1. Sir, or madam,

    Excellent post, well reasoned and presented…. I have a few comments, if I may….

    It has long been a delusion in human society that morality can be enforced, or induced at all, by legislation. This is, as proven time and time again throughout thousands of years of human history, an idea that is doomed to fail, every time it is attempted. That is not speculation, or guesswork. Look it up…..

    Therefore it is my suggestion that you forget #35, in favor of the Second Amendment already in place; this concept is based on a false assumption, and making a flat statement of what (YOU believe) my rights are, or should be, is not acceptable to me as a citizen of this republic, or as a human being responsible for my own actions .Bearing arms is not a privilege, nor will I, and most likely at least 150 million, or more, other people in this country, accept that idea for a moment, a fact that should be obvious to any one with practical understanding of reality. I do not, nor will I ever believe that Federal, State, or Local jurisdiction have either the right, nor the authority to say differently, and I doubt seriously that there are very many in this country who do believe that. I reject utterly the statement that they, or you, or anyone else, has the right to decide for me what I will or will not own, or keep, or use in my defense. After guns, free speech would be the next to go….any bets?

    That, my friend, is a fact of life, and of human nature. We only have those rights we can defend…. and this is merely another doomed attempt to legislate morality into human nature. Violence exists. Period. Get used to it, because you are not going to remove it from people’s core nature, or from reality, any more than attempting to remove guns will stop crime, or killing, or the tendency toward violence that is part of the nature of Man. Better to understand the impulse, and work toward educating people in how to cope with that part of themselves constructively, rather than destructively…..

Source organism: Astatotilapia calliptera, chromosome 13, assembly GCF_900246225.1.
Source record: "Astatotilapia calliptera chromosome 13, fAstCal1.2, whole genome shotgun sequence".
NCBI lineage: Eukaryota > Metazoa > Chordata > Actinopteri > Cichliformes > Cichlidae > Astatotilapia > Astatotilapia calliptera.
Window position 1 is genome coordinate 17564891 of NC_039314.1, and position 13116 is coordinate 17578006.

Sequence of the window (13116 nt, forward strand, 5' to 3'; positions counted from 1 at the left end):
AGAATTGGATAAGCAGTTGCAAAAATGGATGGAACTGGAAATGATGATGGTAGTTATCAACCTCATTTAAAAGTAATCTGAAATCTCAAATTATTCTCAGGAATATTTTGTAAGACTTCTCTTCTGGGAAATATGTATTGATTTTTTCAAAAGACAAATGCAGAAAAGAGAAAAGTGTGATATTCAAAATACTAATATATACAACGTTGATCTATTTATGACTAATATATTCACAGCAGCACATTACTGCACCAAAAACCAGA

The rest of your amendments are perfectly in alignment with what I believe is needed to improve the conditions of inequality and elitism so prevalent in today’s society, and would receive my full support.

    To be honest, up to recently, I never owned, or saw a need to own a gun. As one who has followed the Warrior’s Path since my early teens (and probably before; I was raised on army posts from birth to age 10), a long-time student of martial arts, and the theories of war, I learned how to deal with violence in many ways, with many techniques, a large number of which I had to apply in my work for years, physically controlling out-of-control psychotic mental patients, without hurting them, or getting hurt. I got pretty good at it, especially in recognizing it before it manifested fully, and diverting it. I am very familiar with violence, in a great many of its guises. So, I can generally deal with whatever physical violence may occur in my immediate vicinity.

    Now, however, I’m not as fast as I once was, nor as well-conditioned; I’m better at foresight, it comes with age. And I can forsee a time when I could conceivably need the equalizing factor of a weapon like gun, in order to live up to my standard of handling events without injury, as far as I can…, I’m probably going to buy one or two… because of that, and even more, because of insane (sorry, don’t mean to flame; but, it isn’t fully sane to attempt to change human nature) talk such as this, of watching society willingly slip on their slave collars… it is NOT going to happen in my world….

    If anyone, or anyone’s brother, or anyone else, tries to take away the Second Amendment rights I now have, well, I can only say, good luck with that….. and bring lots of friends…you’ll need them….

    Oh, and I’d keep in mind…. those folks like the police in Sanford, Florida who were complicit in covering up the murder there, aren’t going to disarm themselves, now are they?…. How far will you trust them to behave with honor, and respect for YOUR rights? Get real…..and I don’t mean that disrespectfully, but in hope that you will open your eyes to what is plainly there to see….

    • nme16 says: